So, our bias is to find almost incomprehensible the strong ethnic and ethno-nationalistic ties that some people take as the norm. That doesn’t make our bias right, while other people’s biases are wrong. But it is what it is. And it makes sense to us, in our own WEIRD mentality that is WEIRDness on steroids. We really do see humanity as a single race… yes, with immense diversity but no essentialist identities beyond what we imagine into existence, for good or ill. The WEIRD mind is caught up in abstractions. The social construction of modern ethnicities and ethno-nationalities was one level of abstraction, whereas the social construction of a universal humanity is an even more extreme degree of abstraction. Those ancient Jews wouldn’t have understood either form of modern abstract identity. That is our point. It’s not that our bias is better, per se, however attached we are to it. The purpose of this post is to take our best knowledge in order to help us to stand outside of our most familiar and preferred biases. There is something truly fascinating by attempting to enter the alien mindsets of those far different from us. The ancient world truly is a foreign land.

    • This is where we have a hard time. The last two comments you left, at this post and the other one, had no clear connection to the post itself. The comment at the other post indicated you hadn’t even read what we wrote but maybe were just responding to the title or something. In neither comment was there any actual intellectual engagement or, for that matter, simple human engagement — that is to say no acknowledgement of the humanity of the other person to whose blog you are commenting in, much less acknowledgement of what was being communicated. Such comments don’t seem to be in response to anything or anyone in particular, but more like private mental ejaculations that just so happen to get posted on the internet, in the way a stranger might mumble to themselves while passing you on the sidewalk.

      To say the very least, it’s hard to know how to respond back or if one should simply ignore such comments or else not even approve them to be posted in the first place. What does the comment “right” meaningfully express or contribute to this post or any of the prior comments? Your comments on this blog sometimes are so opaque or non sequitur that they verge on what can feel like the trollish. When a comment is utterly disconnected from a post, we sometimes wonder if there is some underlying mental illness, such as a personality disorder or whatever. It can feel like the person is lost in their own world and must be responding to things in their own minds because such comments don’t seem to be in response to anything on the blog itself. So, we probably shouldn’t take it personally, even as it is irritating. But the problem is that this is not an isolated incident and so ignoring it doesn’t make it go away.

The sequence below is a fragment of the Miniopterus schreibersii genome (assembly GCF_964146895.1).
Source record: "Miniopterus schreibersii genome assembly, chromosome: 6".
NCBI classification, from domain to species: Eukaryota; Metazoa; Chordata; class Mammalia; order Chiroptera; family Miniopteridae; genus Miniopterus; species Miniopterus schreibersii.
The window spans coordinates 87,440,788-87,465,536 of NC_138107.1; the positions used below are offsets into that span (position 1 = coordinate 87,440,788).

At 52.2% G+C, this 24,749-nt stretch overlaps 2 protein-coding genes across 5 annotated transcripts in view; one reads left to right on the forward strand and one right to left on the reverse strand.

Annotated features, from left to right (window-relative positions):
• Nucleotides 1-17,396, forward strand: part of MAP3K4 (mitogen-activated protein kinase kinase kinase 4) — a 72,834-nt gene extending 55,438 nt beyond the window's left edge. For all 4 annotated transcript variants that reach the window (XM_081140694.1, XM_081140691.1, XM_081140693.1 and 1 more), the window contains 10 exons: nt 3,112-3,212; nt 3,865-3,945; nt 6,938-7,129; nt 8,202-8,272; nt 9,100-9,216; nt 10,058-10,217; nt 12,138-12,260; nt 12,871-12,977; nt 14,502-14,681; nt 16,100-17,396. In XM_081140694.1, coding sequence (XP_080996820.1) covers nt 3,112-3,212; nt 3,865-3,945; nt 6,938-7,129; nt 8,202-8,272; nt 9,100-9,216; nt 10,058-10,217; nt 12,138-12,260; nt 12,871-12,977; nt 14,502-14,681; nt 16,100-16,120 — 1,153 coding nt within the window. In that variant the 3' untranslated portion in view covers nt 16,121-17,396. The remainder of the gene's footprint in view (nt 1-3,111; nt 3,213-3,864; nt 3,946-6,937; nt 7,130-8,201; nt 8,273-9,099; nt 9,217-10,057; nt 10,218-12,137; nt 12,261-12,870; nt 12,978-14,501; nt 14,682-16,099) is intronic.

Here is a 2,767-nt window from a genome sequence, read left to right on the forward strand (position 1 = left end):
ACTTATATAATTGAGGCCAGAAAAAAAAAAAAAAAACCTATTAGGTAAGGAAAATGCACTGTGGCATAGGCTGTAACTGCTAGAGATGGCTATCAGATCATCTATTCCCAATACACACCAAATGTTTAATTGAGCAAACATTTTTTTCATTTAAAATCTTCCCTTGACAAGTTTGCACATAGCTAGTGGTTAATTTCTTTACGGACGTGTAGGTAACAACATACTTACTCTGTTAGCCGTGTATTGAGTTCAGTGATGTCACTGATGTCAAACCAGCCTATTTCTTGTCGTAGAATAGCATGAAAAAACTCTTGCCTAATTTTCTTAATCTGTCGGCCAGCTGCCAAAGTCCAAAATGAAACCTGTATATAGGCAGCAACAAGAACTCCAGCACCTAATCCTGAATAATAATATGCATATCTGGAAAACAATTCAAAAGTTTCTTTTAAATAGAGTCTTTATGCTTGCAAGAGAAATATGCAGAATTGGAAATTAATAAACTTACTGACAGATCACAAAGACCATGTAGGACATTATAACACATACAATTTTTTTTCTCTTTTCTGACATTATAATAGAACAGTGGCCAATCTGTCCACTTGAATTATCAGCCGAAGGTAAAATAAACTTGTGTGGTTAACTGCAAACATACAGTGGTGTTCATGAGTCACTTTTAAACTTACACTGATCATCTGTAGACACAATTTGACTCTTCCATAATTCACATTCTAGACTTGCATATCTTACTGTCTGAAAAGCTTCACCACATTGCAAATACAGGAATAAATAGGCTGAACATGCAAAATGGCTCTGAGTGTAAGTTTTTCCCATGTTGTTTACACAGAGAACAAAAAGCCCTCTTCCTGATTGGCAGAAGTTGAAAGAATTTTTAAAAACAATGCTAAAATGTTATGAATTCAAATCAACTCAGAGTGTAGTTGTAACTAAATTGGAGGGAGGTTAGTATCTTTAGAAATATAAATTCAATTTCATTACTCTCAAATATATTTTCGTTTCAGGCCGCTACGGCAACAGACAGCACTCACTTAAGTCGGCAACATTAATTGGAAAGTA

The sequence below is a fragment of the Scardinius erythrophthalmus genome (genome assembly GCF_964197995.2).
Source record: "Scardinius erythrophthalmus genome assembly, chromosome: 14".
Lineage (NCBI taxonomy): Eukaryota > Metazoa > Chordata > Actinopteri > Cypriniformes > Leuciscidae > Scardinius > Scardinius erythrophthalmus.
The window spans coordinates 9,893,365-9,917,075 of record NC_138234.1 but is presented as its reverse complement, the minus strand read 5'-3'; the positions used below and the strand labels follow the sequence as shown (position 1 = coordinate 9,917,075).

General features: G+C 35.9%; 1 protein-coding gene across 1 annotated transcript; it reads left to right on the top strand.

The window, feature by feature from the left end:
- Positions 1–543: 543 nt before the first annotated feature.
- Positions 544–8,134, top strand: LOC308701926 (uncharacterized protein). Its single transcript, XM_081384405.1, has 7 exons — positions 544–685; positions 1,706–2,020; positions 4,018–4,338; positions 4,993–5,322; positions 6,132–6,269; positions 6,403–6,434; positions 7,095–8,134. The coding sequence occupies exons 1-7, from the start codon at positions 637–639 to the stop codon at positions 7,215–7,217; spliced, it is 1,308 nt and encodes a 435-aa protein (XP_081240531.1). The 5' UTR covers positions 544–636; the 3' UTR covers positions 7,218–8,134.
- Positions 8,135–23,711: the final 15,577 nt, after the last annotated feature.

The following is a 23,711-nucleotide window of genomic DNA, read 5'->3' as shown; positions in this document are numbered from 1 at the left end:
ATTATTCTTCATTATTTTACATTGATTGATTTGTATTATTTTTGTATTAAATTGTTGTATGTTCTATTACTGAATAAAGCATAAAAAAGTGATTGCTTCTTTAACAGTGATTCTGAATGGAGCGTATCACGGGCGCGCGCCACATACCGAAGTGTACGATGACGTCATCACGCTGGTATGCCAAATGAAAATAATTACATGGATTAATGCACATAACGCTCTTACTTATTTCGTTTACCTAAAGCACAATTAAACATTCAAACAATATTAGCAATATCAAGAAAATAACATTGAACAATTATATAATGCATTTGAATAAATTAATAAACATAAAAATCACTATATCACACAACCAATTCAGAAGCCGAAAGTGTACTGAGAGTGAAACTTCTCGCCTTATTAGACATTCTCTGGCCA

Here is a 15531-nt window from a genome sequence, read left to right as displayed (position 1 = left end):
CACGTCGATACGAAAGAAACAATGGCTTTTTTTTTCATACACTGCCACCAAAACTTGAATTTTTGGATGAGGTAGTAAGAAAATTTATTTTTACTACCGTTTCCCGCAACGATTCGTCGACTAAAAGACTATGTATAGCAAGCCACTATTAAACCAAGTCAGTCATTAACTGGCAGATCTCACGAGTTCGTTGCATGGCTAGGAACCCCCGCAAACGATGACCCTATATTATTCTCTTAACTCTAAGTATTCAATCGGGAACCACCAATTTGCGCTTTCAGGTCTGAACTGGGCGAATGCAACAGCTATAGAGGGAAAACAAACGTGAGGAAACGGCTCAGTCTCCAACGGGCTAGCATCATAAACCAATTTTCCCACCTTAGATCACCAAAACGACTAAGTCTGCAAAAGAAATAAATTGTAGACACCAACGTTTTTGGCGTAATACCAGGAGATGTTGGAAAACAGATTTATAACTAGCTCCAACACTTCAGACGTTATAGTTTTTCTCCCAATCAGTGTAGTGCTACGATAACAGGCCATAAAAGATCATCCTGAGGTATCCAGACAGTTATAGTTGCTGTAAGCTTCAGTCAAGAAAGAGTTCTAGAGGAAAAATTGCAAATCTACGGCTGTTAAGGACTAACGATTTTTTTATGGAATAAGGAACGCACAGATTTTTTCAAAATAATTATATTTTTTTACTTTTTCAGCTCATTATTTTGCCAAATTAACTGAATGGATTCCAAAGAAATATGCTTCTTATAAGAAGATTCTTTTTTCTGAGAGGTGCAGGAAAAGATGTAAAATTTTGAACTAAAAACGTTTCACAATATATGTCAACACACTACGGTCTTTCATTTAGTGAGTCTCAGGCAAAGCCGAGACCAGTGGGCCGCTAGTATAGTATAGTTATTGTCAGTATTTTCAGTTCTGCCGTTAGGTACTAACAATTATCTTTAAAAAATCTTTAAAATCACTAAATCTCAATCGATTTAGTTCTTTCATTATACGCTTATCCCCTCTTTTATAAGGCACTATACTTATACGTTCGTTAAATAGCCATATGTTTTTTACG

This is one of the many things that makes us want to give up on blogging, as we’ve mostly given up on social media. There is so much bizarre strangeness in so many of the interactions one has, and we’ve conjectured about this in discussing the WEIRDing of New Media. We’re starting to suspect that the New Media makes us all a bit crazy, related to how irritable we feel when people leave short and strange drive-by comments. Irritability has always been connected to our depression, having preceded the internet by decades, and interactions or rather non-interactions like this exacerbate our depressive symptoms, one of our own mental health issues. The internet seems to have become dominated by a variety of mentally ill and mentally unstable people clashing in mutual incomprehension. The few remaining mentally healthy people have mostly vacated the premises; and we’re thinking we maybe should follow suit for the sake of our own sanity or what semblance of sanity we have remaining.